Re-examining The Idea Of "Christian Progress" ~ Vocation (Part 5)

"How does the one who has died and is being made new, the one who has been taken off his or her own hands, enter into the battle in this world? The answer comes in the concept of carrying out one‟s vocation as a Christian in the tasks and occupations of daily life. We always get nervous about what we are to do, it seems. The magnificent hot-air balloon syndrome seduces us into thinking our sanctification consists in following lists of pious dos and don‟ts. That always seems more holy. But it is in the nitty-gritty of daily life and its tasks that our sanctification is hammered out.

Precisely because of the totality of the gift, the new being knows that there is nothing to do to gain heaven. Thus the Christian is called to the tasks of daily life in this world, for the time being. Students, for instance, are sometimes very pious and idealistic about “doing something,” and so get caught up in this or that movement “for good.” It never seems to dawn on them that perhaps for the time being, at least, their calling is simply to be a good student! It is not particularly in acts of piety that we are sanctified, but in our call to live and act as Christians."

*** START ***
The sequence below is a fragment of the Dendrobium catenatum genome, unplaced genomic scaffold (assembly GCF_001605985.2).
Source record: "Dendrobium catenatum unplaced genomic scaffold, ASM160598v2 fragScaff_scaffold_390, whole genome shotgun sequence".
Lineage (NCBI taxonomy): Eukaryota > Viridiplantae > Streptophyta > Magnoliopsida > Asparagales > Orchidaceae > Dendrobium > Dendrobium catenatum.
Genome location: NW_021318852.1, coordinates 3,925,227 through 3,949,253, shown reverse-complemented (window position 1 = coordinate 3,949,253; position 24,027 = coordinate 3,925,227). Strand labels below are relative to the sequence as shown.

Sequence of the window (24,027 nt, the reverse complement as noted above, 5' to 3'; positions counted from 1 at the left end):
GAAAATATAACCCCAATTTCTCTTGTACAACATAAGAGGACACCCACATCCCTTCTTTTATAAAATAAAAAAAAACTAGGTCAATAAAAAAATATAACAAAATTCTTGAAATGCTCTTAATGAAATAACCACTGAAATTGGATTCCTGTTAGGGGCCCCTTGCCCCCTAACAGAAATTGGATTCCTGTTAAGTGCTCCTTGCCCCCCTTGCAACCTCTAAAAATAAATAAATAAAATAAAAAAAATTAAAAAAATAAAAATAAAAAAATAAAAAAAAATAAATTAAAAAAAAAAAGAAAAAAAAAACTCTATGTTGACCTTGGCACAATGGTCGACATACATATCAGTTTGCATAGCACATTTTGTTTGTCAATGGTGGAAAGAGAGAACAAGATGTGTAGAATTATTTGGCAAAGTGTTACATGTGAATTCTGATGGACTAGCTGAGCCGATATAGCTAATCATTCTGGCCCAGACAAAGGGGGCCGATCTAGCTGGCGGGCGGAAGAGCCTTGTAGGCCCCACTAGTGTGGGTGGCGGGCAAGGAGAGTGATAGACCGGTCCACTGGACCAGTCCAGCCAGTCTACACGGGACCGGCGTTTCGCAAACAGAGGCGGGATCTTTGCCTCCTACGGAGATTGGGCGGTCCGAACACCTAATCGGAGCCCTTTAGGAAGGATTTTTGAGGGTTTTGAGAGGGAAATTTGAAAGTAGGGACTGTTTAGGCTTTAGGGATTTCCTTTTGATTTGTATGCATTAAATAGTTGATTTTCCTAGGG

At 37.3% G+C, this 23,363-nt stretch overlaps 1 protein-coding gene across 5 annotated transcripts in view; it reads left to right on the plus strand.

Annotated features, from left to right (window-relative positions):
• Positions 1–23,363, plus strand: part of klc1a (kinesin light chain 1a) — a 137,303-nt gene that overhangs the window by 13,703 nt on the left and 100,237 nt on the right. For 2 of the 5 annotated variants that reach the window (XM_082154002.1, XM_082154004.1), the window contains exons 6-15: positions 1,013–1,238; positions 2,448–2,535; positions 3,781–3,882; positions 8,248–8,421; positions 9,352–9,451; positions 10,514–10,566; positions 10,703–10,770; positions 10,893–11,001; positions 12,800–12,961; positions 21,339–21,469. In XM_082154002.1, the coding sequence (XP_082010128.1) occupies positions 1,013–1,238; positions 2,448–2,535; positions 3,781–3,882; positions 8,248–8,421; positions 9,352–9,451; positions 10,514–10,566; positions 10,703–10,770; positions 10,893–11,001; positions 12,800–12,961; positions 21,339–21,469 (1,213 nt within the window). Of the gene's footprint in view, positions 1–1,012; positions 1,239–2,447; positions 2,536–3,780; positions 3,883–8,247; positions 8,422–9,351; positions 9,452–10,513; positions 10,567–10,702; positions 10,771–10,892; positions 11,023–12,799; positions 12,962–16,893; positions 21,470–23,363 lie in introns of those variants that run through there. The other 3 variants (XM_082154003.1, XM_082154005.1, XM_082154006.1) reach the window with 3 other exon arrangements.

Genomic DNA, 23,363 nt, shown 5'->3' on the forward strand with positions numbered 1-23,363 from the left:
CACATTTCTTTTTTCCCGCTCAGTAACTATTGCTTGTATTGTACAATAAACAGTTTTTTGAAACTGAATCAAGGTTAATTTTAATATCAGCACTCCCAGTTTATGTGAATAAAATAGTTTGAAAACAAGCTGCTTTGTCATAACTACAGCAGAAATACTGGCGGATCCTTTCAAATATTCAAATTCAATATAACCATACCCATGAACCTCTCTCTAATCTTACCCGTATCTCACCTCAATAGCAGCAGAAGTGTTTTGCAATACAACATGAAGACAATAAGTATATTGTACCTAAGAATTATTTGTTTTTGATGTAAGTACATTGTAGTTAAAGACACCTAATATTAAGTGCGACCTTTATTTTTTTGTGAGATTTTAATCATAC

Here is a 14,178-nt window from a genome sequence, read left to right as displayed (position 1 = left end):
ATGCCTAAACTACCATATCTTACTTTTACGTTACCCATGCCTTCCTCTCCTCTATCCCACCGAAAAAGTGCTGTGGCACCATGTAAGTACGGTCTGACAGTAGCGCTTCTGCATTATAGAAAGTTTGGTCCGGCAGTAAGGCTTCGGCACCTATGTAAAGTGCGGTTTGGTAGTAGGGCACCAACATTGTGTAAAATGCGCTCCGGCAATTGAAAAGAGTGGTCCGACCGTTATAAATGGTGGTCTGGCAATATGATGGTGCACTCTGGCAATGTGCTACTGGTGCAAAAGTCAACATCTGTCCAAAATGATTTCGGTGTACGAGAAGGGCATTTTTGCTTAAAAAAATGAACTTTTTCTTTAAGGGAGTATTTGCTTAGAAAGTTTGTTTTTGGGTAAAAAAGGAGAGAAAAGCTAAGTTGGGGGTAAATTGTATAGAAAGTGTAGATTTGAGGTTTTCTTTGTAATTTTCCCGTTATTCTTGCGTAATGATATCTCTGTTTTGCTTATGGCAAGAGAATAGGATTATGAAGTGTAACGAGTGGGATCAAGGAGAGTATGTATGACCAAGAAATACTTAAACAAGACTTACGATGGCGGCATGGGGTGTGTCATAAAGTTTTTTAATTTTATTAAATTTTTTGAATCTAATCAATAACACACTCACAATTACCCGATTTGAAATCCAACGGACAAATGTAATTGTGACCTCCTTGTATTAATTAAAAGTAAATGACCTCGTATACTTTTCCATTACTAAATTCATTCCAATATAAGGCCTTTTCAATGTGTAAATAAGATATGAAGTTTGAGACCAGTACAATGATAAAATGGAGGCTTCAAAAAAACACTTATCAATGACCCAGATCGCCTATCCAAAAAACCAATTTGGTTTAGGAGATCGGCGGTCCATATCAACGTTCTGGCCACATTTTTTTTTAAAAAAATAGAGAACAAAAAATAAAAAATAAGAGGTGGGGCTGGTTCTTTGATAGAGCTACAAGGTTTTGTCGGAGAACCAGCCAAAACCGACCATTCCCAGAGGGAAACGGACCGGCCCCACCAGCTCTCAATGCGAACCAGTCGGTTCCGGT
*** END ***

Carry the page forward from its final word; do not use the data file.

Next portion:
Taken From Gerhard Forde's Article On Lutheran Sanctification

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Next and Last Posting In This Series: February 9th of 2012